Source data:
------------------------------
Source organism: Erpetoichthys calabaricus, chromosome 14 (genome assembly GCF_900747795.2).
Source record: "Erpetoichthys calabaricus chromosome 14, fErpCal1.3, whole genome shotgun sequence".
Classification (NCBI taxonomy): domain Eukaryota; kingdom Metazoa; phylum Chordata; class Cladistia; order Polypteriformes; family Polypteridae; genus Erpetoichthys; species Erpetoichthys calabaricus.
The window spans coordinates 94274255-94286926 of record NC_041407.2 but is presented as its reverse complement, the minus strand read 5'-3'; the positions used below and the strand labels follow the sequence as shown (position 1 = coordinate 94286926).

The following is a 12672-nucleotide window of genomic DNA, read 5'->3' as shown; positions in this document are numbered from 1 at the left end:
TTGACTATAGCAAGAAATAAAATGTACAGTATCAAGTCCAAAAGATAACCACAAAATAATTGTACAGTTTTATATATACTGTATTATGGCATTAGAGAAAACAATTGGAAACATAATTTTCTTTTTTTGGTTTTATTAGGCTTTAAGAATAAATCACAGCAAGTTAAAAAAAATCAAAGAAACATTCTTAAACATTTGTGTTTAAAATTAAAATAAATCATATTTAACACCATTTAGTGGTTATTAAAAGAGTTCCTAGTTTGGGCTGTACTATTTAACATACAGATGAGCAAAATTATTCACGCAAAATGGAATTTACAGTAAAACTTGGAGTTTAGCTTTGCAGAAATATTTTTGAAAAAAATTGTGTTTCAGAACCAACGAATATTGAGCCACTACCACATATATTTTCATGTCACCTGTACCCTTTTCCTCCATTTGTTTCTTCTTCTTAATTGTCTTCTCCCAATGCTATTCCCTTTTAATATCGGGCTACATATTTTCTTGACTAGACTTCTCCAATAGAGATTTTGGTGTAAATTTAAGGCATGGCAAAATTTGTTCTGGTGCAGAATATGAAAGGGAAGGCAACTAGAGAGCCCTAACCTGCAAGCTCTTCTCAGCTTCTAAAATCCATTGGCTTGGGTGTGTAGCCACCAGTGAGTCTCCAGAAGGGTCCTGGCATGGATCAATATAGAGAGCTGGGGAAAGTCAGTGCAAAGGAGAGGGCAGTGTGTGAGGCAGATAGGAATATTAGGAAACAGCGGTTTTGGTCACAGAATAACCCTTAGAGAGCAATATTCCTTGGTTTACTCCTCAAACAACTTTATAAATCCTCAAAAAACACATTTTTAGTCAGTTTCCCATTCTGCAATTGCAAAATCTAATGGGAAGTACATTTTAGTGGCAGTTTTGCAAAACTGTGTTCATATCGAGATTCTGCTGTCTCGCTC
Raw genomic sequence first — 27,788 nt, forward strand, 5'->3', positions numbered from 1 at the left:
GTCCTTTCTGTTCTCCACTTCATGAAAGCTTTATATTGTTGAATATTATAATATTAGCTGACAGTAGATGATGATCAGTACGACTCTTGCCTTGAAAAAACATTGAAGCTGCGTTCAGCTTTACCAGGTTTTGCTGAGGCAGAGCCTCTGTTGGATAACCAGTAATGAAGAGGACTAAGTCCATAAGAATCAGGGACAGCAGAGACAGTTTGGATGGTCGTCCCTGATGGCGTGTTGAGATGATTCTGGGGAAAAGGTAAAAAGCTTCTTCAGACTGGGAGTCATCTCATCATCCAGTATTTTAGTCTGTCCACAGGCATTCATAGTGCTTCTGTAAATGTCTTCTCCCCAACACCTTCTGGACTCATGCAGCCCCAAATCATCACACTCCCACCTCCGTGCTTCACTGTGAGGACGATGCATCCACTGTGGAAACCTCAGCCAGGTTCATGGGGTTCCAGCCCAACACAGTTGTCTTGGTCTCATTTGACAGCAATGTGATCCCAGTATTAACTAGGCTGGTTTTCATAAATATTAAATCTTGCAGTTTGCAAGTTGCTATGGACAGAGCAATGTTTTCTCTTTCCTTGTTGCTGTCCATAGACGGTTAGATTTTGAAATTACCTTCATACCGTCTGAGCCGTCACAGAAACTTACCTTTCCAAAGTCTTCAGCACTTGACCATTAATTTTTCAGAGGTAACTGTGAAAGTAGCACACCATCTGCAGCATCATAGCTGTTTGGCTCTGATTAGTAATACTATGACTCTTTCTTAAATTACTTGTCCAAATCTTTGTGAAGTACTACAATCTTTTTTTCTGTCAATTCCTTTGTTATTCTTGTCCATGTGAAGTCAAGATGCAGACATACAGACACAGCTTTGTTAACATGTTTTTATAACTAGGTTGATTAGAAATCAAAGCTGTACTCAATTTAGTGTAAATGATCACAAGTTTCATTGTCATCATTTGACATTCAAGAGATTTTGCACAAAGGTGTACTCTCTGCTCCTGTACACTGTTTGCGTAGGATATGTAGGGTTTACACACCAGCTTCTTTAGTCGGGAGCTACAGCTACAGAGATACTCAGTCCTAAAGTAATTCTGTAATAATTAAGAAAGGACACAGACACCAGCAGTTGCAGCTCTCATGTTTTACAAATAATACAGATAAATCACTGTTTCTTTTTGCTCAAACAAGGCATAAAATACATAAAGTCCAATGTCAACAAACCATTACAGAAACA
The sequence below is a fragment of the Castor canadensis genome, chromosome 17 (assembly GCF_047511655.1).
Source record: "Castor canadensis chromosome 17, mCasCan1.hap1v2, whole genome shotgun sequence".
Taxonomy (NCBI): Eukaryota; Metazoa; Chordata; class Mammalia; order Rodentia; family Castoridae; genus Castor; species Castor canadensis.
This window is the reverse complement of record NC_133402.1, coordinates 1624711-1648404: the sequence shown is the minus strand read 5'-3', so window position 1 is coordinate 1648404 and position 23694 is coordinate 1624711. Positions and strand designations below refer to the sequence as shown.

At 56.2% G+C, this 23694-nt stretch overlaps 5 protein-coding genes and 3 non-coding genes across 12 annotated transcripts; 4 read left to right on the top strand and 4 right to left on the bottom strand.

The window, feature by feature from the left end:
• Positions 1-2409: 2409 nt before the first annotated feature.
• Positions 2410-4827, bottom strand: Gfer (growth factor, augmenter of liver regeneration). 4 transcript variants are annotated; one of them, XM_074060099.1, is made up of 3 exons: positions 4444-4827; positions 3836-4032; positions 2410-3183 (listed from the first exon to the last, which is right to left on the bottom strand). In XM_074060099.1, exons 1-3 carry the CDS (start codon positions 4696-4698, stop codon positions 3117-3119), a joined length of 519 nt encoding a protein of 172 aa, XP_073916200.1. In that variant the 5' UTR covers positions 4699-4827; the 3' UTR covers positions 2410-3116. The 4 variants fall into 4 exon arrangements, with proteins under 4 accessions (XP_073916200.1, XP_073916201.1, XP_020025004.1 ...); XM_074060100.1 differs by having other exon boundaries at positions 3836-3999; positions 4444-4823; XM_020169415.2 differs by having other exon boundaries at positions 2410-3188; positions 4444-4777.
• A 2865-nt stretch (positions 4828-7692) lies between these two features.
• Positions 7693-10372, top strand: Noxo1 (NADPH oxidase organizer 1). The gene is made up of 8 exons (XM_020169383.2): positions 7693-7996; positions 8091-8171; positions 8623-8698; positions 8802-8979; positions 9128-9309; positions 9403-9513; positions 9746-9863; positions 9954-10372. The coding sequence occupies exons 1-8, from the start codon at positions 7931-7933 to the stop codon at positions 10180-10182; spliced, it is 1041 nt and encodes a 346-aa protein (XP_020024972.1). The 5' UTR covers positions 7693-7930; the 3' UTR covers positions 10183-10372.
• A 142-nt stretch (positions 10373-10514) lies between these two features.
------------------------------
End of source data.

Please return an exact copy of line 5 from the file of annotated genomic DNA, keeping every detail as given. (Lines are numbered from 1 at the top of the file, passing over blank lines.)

The following is a 12672-nucleotide window of genomic DNA, read 5'->3' as shown; positions in this document are numbered from 1 at the left end: